Something I wrote in September 2017:
Being someone that struggles with setting boundaries, there are a few things I have come to realize about them.
For one, they are strongly related to the socially programmed construct of having to “be nice”. One side effect of adopting such a belief is that you begin to ignore, suppress and deny the expression of any emotion which may be considered negative or which may suggest lower impulses (anger, sadness, disappointment, etc.). This interferes with a very important aspect of one’s behavior, authenticity. The conditioning unintentionally starts with our childhood when we are told that we have to behave (which is necessary to an extent) but then society takes advantage of this door to our psyche in order to instill its rules by rewarding the ‘virtue’ of obeying authority, which in essence is the quality of ‘being nice’ and not causing problems. Being nice is very insidious as it can get you to lose your integrity if it becomes the purpose that supersedes being true to yourself. That’s a way of making you accept things without a reaction by opting for agreeableness at the detriment of sincerity.
Another thing that I observed was that when you feel bad due to somebody else’s actions, then not expressing your true emotions leaves you angry and bitter. The other person may not have bad intentions, but keeping yourself in line just so you don’t bother the other person even though they are causing you discomfort is a recipe for resentment. And here is where the word ‘NO’ works miracles. From my experience, people who have difficulty setting limits are afraid that saying no might be interpreted as ill will, when in reality it’s just self preservation. Not only that, but they are also afraid of hurting another person with their sincerity. And in extreme cases, they may even hurt themselves by refusing to do what is right for them – acting according to their feelings – just because the opposite is expected of them.
One more thing I noticed from my own experience is that people who struggle with saying no complain…a lot! I only figured out the reason for this today! Yes, it took me a while! It’s because they fail to TAKE RESPONSIBILITY FOR HOW THEY FEEL and they blame others instead. In doing so, they are basically turning people into aggressors while it is them that are enabling (what is perceived as) aggression by accepting the ‘aggressive’ behavior. Get that MINDFUCK!
It’s exactly today that I stumbled upon this wakeup-world article called ‘Power and Corruption: The Matrix of the Master and Slave’ and in it the author talked about how in every Master-Slave dynamic it is always the Slave that has to do something to change the situation in order to bring new awareness to the interaction. That’s because the Master is satisfied with his position (and those that are satisfied don’t seek) even if he’s not consciously aware that he’s inflicting pain or provoking discomfort and so it is the responsibility of the slave to revolt and re-frame the situation so that the cycle is broken:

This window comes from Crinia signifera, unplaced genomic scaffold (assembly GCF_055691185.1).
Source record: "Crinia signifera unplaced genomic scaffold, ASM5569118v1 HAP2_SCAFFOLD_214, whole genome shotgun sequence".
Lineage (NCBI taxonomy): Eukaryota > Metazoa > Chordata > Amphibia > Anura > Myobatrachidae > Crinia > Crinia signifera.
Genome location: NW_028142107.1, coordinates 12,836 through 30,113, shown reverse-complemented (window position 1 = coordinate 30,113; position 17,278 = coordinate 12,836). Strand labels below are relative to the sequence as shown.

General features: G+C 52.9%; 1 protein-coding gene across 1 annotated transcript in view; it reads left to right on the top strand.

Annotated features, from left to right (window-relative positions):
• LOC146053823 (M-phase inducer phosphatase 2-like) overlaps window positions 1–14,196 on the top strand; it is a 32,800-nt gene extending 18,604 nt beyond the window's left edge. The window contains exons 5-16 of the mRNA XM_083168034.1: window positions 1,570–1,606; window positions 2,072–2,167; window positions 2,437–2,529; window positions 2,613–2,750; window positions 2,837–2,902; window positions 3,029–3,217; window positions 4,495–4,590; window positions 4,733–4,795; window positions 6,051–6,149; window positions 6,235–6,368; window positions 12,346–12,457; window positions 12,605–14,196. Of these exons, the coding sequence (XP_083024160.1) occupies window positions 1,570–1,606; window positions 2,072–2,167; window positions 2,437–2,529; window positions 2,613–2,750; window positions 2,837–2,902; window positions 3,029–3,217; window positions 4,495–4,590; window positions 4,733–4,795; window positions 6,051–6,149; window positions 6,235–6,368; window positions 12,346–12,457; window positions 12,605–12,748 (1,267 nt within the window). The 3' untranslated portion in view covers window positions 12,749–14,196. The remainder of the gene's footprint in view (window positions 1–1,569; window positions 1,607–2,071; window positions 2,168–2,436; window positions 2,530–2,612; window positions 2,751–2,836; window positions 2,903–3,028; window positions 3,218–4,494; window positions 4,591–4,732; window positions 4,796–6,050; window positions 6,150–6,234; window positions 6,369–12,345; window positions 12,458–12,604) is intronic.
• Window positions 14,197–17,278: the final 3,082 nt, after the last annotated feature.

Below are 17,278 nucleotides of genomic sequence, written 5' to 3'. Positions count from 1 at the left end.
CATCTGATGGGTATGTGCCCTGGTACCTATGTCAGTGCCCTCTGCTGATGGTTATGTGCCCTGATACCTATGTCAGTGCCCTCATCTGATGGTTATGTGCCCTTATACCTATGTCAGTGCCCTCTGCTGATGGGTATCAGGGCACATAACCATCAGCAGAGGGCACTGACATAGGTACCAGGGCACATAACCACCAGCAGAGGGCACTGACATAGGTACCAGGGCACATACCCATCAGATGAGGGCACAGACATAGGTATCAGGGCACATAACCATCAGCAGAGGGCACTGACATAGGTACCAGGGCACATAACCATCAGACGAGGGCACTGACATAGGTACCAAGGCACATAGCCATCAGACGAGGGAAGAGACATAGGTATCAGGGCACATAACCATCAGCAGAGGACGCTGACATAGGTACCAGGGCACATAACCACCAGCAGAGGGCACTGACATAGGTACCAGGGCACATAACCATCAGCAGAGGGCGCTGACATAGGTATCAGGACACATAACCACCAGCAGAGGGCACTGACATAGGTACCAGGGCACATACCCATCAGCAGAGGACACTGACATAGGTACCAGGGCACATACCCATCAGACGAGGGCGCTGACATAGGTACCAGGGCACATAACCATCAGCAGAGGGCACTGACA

“Hegel’s theory presents an extraordinary and compelling truth; the world is made up of masters and slaves and neither will ever become conscious unless this pattern is broken and remade. Moreover, the more conscious individuals are, the less likely they will enslave others, or accept enslavement. […] When one consciousness meets the other the stronger one will enslave the other. If the slave does not revolt this status quo will remain; and neither becomes conscious. If the Slave becomes conscious there is revolution. Only then is the Master conscious as well. Only when The Slave revolts is either the Slave or Master conscious.”
– Ethan Indigo Smith
“Blind compassion is rooted in the belief that we are all doing the best we can. When we are driven by blind compassion, we cut everyone far too much slack, making excuses for others’ behavior and making nice situations that require a forceful “no”, an unmistakable voicing of displeasure, or a firm setting and maintaining of boundaries. These things can, and often should be done out of love, but blind compassion keeps love too meek, sentenced to wearing a kind face. Blind compassion is kindness rooted in fear, and not just fear of confrontation, but also fear of not coming across as a good or spiritual person.
When we are engaged in blind compassion we rarely show anger, for we not only believe that compassion has to be gentle, we are also frightened of upsetting anyone, especially to the point of their confronting us. This is reinforced by our judgment about anger, especially in its more fiery forms, as something less spiritual; something that shouldn’t be there if we were being truly loving. Blind compassion reduces us to harmony junkies, entrapping us in unrelentingly positive expression.
With blind compassion we don’t know how to – or won’t learn how to – say “no” with any real power, avoiding confrontation at all costs and, as a result, enabling unhealthy patterns to continue. Our “yes” is then anemic and impotent, devoid of impact it could have if we were also able to access a clear, strong “no” that emanated from our core.
When we mute our essential voice, our openness is reduced to a permissive gap, an undiscerning embrace, a poorly boundaries receptivity, all of which indicate a lack of compassion for ourselves (in that we don’t adequately protect ourselves). Blind compassion confuses anger with aggression, forcefulness with violence, judgment with condemnation, caring with exaggerated tolerance, and more tolerance with spiritual correctness.”
– Robert Augustus Masters